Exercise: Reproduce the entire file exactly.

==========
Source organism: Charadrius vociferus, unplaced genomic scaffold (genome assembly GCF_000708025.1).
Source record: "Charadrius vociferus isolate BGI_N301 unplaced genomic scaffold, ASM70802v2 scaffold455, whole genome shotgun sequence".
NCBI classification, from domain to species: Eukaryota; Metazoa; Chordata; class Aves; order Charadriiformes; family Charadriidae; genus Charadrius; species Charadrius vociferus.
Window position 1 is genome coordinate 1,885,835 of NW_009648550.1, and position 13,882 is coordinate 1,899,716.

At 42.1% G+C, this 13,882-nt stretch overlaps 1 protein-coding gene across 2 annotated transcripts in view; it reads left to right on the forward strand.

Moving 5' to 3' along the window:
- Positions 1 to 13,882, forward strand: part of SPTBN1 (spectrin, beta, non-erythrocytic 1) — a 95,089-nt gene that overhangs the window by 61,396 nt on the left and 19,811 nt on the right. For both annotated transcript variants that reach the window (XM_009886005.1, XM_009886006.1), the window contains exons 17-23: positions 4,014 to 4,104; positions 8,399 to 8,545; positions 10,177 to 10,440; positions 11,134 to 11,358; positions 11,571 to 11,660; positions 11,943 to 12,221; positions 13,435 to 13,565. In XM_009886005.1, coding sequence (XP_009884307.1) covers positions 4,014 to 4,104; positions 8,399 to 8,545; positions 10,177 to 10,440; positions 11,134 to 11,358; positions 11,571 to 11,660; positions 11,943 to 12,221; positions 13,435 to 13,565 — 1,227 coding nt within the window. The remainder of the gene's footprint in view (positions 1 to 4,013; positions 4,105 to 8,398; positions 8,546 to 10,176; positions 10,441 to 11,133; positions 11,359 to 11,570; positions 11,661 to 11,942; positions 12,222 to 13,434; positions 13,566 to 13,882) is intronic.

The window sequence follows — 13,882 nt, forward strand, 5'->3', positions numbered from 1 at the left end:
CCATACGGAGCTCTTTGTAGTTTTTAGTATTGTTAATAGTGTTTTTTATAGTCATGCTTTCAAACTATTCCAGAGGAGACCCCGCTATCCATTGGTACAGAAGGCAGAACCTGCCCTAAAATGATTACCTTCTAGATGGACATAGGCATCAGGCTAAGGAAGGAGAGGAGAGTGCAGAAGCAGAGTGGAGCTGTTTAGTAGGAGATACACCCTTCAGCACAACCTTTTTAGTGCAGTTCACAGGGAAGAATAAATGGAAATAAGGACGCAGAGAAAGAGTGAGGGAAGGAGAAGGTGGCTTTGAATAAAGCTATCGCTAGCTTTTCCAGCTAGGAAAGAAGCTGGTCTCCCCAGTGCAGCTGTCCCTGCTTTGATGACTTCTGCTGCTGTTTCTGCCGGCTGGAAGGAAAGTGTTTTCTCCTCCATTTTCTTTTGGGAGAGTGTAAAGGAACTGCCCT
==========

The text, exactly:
Source organism: Charadrius vociferus, unplaced genomic scaffold (genome assembly GCF_000708025.1).
Source record: "Charadrius vociferus isolate BGI_N301 unplaced genomic scaffold, ASM70802v2 scaffold455, whole genome shotgun sequence".
NCBI classification, from domain to species: Eukaryota; Metazoa; Chordata; class Aves; order Charadriiformes; family Charadriidae; genus Charadrius; species Charadrius vociferus.
Window position 1 is genome coordinate 1,885,835 of NW_009648550.1, and position 13,882 is coordinate 1,899,716.

At 42.1% G+C, this 13,882-nt stretch overlaps 1 protein-coding gene across 2 annotated transcripts in view; it reads left to right on the forward strand.

Moving 5' to 3' along the window:
- Positions 1 to 13,882, forward strand: part of SPTBN1 (spectrin, beta, non-erythrocytic 1) — a 95,089-nt gene that overhangs the window by 61,396 nt on the left and 19,811 nt on the right. For both annotated transcript variants that reach the window (XM_009886005.1, XM_009886006.1), the window contains exons 17-23: positions 4,014 to 4,104; positions 8,399 to 8,545; positions 10,177 to 10,440; positions 11,134 to 11,358; positions 11,571 to 11,660; positions 11,943 to 12,221; positions 13,435 to 13,565. In XM_009886005.1, coding sequence (XP_009884307.1) covers positions 4,014 to 4,104; positions 8,399 to 8,545; positions 10,177 to 10,440; positions 11,134 to 11,358; positions 11,571 to 11,660; positions 11,943 to 12,221; positions 13,435 to 13,565 — 1,227 coding nt within the window. The remainder of the gene's footprint in view (positions 1 to 4,013; positions 4,105 to 8,398; positions 8,546 to 10,176; positions 10,441 to 11,133; positions 11,359 to 11,570; positions 11,661 to 11,942; positions 12,222 to 13,434; positions 13,566 to 13,882) is intronic.

The window sequence follows — 13,882 nt, forward strand, 5'->3', positions numbered from 1 at the left end:
CCATACGGAGCTCTTTGTAGTTTTTAGTATTGTTAATAGTGTTTTTTATAGTCATGCTTTCAAACTATTCCAGAGGAGACCCCGCTATCCATTGGTACAGAAGGCAGAACCTGCCCTAAAATGATTACCTTCTAGATGGACATAGGCATCAGGCTAAGGAAGGAGAGGAGAGTGCAGAAGCAGAGTGGAGCTGTTTAGTAGGAGATACACCCTTCAGCACAACCTTTTTAGTGCAGTTCACAGGGAAGAATAAATGGAAATAAGGACGCAGAGAAAGAGTGAGGGAAGGAGAAGGTGGCTTTGAATAAAGCTATCGCTAGCTTTTCCAGCTAGGAAAGAAGCTGGTCTCCCCAGTGCAGCTGTCCCTGCTTTGATGACTTCTGCTGCTGTTTCTGCCGGCTGGAAGGAAAGTGTTTTCTCCTCCATTTTCTTTTGGGAGAGTGTAAAGGAACTGCCCT